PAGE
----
Suicidal Behavior

Principal Investigator
Mani Pavuluri, MD, PhD

Risk for attempting suicide is alarmingly high at 20-47% in adolescent bipolar disorder (ABD) (Bhangoo et al., 2003; Goldstein et al., 2005), placing our efforts to prevent suicide in ABD as the top most priority. Therefore, this study is envisioned to move the field forwards in characterizing the signature of brain dysfunction in suicidal patients with ABD. It is very promising that we may be able to prevent youth suicide by identifying those at high risk for suicide, and finding interventions to address the associated brain abnormalities.

In the current study, we will categorize the ABD patients as “attempters,” and “non-attempters.” The non- attempters include those that fall into the spectrum of considering suicide, wishing they were dead, or having thought of killing themselves, but never attempted suicide. We will compare equal number of 13-18 year old youths across three groups (N=90): suicide attempters with ABD, suicide non attempters with ABD, and HC matched on demographics.

Specific Aim 1: To determine the link between affect dysregulation, impulsivity and suicide attempts in ABD patients relative to healthy controls (HC) using various neurocognitive and behavioral measures.


Suicide attempters with ABD have poor affect regulation and are highly impulsive when compared to non-attempters with ABD, as shown by neurocognitive and behavioral measures. Healthy controls have greater ability to regulate affect and are less impulsive when compared to ABD patients.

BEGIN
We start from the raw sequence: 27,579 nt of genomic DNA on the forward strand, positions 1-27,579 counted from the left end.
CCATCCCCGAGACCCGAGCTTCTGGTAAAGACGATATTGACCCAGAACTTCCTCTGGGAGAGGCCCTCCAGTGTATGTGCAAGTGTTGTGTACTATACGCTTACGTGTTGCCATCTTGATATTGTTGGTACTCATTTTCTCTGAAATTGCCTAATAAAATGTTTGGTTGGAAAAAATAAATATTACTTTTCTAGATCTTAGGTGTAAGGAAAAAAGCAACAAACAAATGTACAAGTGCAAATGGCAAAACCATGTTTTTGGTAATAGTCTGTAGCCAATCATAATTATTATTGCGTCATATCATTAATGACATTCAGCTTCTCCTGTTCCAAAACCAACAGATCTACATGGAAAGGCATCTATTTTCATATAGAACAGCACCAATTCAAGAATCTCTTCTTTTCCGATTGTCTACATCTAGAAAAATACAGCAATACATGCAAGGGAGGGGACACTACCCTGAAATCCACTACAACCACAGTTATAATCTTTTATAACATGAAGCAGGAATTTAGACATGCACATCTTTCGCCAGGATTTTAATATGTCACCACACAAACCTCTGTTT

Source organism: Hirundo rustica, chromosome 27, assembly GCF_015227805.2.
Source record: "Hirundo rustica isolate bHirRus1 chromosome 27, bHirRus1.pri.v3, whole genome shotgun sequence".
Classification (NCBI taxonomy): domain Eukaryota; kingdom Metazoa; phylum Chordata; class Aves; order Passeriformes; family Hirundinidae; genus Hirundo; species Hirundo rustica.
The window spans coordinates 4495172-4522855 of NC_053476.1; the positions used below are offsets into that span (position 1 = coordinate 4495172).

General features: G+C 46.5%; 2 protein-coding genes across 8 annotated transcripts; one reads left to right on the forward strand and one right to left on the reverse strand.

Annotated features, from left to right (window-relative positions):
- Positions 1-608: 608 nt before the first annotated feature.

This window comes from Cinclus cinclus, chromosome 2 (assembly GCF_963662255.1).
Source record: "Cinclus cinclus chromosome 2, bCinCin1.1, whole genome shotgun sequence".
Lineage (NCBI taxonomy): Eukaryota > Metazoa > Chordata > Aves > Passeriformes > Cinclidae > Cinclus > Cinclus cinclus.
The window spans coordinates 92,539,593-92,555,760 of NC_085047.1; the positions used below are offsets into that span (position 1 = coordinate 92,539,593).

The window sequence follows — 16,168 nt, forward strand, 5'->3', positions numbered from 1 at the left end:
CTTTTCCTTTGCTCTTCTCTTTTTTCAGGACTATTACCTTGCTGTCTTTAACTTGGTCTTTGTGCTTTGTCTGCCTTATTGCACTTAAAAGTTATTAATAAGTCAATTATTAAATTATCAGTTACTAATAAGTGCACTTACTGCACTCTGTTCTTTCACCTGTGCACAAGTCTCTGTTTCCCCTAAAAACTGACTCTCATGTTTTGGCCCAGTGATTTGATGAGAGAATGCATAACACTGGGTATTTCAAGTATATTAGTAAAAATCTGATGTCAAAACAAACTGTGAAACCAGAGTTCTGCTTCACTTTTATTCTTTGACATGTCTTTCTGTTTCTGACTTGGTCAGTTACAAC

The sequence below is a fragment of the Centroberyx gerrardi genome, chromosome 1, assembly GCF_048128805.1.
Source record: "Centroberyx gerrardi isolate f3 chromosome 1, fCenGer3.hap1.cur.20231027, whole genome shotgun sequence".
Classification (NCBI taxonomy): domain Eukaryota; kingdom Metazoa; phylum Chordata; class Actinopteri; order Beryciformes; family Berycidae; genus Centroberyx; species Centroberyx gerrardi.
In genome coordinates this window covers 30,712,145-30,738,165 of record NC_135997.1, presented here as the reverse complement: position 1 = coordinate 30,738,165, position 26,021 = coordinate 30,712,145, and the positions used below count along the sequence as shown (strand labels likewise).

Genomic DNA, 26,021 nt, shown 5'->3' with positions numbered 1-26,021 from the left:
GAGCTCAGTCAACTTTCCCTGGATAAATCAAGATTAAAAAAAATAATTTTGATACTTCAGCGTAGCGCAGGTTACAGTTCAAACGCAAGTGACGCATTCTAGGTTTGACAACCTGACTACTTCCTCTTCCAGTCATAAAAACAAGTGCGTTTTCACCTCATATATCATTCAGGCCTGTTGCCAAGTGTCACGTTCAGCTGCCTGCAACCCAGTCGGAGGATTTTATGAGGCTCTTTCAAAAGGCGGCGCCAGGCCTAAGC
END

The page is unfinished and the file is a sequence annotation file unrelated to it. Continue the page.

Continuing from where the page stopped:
Specific Aim 2: To map the brain circuitry that underlies the affect dysregulation (fronto-limbic circuitry) and response inhibition (fronto-striatal circuitry) in suicide attempters with ABD, non attempters with ABD, and HC.


Suicide attempters, compared to the other two groups, will show increased amygdala activation, decreased ventrolateral (hierarchical center for emotional control) and dorsolateral (hierarchical center for cognitive control) prefrontal cortex activation, with loss of top-down regulation of emotions. In addition, decreased ventrolateral prefrontal cortex (VLPFC) and compensatory increased caudate activation will be associated with poor response inhibition in the attempters, compared to non attempters and HC.

FUNDING: American Foundation for Suicide Prevention, Marshall Reynolds Foundation


The Brain Center and the clinic is a part of the Pediatric Mood Disorders Program, The Colbeth Child and Adolescent Psychiatry Clinic, the Institute for Juvenile Research, and the Department of Psychiatry at the University of Illinois at Chicago.


1747 West Roosevelt Road
Suite 155, M/C 747
Chicago, IL 60608
Phone: (312) 996-7723
Fax: (312) 413-0063


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